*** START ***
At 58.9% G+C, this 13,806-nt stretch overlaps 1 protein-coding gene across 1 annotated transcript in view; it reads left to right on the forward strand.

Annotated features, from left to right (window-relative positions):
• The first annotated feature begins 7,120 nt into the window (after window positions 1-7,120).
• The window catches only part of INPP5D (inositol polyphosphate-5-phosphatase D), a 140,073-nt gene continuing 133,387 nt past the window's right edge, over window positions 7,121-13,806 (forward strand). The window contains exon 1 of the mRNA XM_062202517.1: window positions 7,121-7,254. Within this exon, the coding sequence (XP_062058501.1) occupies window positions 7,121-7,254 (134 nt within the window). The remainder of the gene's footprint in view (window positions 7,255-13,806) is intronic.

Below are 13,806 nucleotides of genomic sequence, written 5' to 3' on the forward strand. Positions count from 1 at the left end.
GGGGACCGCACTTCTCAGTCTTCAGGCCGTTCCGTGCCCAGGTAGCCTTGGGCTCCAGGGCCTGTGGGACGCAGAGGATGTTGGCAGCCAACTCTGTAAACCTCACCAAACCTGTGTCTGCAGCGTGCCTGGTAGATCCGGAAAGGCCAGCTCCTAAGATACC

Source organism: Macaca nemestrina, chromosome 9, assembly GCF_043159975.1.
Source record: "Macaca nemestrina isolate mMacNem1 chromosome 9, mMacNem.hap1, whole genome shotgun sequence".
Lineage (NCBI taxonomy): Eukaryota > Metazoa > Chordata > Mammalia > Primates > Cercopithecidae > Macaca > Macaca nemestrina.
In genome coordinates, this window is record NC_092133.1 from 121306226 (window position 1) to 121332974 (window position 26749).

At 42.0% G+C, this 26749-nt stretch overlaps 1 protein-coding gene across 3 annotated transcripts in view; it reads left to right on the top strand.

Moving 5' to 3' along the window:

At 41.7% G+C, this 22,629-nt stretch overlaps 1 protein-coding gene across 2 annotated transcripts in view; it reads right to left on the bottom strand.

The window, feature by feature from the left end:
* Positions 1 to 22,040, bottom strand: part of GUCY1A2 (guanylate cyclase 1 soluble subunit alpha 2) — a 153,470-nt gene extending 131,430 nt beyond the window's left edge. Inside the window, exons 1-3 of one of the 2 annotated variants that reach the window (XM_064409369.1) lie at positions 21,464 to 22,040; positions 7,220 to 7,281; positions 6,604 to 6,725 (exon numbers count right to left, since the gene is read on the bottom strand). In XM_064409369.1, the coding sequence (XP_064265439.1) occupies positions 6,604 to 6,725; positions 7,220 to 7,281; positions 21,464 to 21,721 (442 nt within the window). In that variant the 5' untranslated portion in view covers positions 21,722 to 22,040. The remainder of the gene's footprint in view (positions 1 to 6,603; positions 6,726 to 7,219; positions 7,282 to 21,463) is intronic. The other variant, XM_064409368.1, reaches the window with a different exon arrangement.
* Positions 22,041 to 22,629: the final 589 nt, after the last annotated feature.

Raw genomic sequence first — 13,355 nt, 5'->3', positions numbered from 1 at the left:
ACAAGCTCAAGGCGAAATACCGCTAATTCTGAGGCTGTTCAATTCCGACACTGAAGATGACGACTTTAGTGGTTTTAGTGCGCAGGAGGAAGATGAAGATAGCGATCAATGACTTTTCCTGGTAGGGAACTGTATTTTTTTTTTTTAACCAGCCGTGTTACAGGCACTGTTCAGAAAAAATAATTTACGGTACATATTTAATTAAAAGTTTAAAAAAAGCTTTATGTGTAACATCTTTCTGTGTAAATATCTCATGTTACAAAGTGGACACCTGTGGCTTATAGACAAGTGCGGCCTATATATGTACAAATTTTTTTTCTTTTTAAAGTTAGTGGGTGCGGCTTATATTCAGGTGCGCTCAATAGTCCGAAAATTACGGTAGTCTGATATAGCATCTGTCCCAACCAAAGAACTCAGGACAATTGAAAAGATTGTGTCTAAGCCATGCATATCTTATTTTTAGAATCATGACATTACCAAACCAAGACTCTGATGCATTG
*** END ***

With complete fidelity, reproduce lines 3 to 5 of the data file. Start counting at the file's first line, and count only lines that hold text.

• The first annotated feature begins 7,120 nt into the window (after window positions 1-7,120).
• The window catches only part of INPP5D (inositol polyphosphate-5-phosphatase D), a 140,073-nt gene continuing 133,387 nt past the window's right edge, over window positions 7,121-13,806 (forward strand). The window contains exon 1 of the mRNA XM_062202517.1: window positions 7,121-7,254. Within this exon, the coding sequence (XP_062058501.1) occupies window positions 7,121-7,254 (134 nt within the window). The remainder of the gene's footprint in view (window positions 7,255-13,806) is intronic.

Below are 13,806 nucleotides of genomic sequence, written 5' to 3' on the forward strand. Positions count from 1 at the left end.